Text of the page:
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Non-Native Settlement of Oklahoma

The following historical item is from
"The Essential Facts of Oklahoma History and Civics" By Charles H. Roberts, Published 1914]


The Kiowa and Comanche country was the last great tract of land in Oklahoma to be thrown open to white settlement.

There was still one tract of considerable size to be settled that was known as the Big Pasture.

Then there were a few Indian tribes whose tribal governments were to be brought to an end and their lands placed under county government. The lands of the Kaws, Poncas, and the Otoes and Missouris were divided among the membership of each tribe, and their reservations were attached to and made a part of Kay, Noble, and Pawnee counties.

All of their lands were distributed among the Indians, none being opened to white settlement. The distribution was completed, and their tribal governments ceased in 1904. The Big Pasture was a large tract of land in the southern part of Comanche County that had been reserved by the Kiowas and Comanches for pasture land. Later,they decided to sell it, and it was opened to settlement in 1906. The Government sold it for the Indians. It was sold to the highest bidder by sealed bids. The settlers were required to have the qualifications of homesteaders. Each person was allowed to bid upon several tracts not to exceed one hundred sixty acres each, but he was allowed to take only one. Part of the purchase price had to be inclosed with each bid. The purchaser was to pay for the land in five equal payments. At the time of the opening the land was included in Comanche County, now part of it is included in Tillman County.

The Osage Nation was included in Oklahoma Territory for court purposes in 1893, but it was not opened to white settlement. They were the last Indians in Oklahoma to receive their lands in severally. All of their land was divided among the members of the tribe; none of it was opened to settlement by the whites. The Osages are thought by some to be the richest people in the world. There are only a few more than two thousand of them. At the beginning of statehood the Osage Nation was formed into one county, Osage County.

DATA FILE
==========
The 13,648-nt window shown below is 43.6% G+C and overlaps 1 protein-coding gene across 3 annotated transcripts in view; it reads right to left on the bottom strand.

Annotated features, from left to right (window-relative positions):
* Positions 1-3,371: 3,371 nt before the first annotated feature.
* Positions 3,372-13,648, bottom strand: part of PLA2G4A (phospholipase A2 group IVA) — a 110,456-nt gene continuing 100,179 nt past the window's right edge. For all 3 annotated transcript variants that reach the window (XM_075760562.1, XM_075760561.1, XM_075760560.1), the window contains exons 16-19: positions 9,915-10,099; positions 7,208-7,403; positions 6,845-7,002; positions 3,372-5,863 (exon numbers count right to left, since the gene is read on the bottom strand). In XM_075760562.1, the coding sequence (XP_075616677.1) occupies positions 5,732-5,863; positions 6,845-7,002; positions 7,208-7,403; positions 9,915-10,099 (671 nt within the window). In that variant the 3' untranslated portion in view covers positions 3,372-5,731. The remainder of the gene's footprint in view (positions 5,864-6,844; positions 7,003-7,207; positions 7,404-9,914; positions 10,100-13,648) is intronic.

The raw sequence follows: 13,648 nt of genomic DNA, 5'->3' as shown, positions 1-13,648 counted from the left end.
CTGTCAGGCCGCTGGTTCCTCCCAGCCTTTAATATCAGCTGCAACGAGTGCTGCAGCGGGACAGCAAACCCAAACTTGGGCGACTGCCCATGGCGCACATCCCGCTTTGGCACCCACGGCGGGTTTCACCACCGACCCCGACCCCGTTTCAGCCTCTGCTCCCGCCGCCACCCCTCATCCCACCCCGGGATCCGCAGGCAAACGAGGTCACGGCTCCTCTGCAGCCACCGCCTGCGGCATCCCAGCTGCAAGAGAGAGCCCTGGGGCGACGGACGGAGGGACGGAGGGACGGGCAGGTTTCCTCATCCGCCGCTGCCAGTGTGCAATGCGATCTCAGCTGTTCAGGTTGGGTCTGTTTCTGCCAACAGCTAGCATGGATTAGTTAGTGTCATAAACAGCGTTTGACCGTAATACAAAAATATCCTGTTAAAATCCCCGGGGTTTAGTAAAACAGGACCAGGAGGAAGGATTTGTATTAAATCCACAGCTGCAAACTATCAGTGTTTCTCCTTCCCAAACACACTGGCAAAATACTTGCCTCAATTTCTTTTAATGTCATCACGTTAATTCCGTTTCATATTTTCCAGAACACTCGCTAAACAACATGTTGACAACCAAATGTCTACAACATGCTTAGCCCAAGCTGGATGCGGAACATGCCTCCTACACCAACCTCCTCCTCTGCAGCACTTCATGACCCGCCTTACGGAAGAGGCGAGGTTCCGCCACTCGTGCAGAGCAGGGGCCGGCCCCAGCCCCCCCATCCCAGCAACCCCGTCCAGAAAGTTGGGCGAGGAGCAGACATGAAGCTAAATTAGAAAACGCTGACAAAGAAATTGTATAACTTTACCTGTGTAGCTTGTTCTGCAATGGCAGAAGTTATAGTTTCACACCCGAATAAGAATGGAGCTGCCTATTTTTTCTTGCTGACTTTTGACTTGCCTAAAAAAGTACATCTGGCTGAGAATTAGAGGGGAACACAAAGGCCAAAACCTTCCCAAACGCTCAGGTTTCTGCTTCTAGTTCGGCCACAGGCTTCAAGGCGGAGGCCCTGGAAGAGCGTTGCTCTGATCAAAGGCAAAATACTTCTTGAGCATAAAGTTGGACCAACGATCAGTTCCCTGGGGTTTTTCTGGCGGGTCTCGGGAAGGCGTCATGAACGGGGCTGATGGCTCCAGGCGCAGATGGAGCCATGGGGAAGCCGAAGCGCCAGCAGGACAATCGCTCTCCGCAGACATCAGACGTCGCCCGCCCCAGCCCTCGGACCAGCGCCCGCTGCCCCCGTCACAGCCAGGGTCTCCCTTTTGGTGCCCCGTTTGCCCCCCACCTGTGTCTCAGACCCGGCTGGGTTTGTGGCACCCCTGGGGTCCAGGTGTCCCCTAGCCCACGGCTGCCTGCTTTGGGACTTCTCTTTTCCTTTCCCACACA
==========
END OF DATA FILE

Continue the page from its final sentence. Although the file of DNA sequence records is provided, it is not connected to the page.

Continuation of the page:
It will be seen that Oklahoma was settled unlike any other state.
1. The unassigned lands (Old Oklahoma) settled by race for claims, April 22, 1889.
2. The Public Land Strip (No Man's Land) added by the Organic Act, May 2, 1890.
3. Iowa, Sac and Fox, and Pottawatomie-Shawnee reservations by the race plan, September 22, 1891.
4. Cheyenne and Arapahoe country by race plan, April 19, 1892.
5. Cherokee Outlet (Strip), by race, September 16, 1893.
6. Kickapoo country, by race, May 23, 1895.
7. Greer County, by act of Congress, May 4, 1896.
8. Kiowa-Comanche country by drawing, August 6, 1901.
9. Kaw, Ponca, and Otoe-Missouri reservations, by ending tribal governments and attaching land to counties, 1904.
10. Big Pasture, by sealed bids, in 1906.
11. Osage Nation made a part of Oklahoma for court purposes, 1893, made a county, 1907.
12. The Indian Territory, including the lands belonging to the Five Civilized Tribes and the smaller tribes east of the Grand River, was made a part of the state of Oklahoma, by statehood, 1907.

[Source: "The Essential Facts of Oklahoma History and Civics" By Charles Henry Roberts, Published by B.H. Sanborn & Co., 1914. Contributed to Genealogy Trails

 by K. Torp]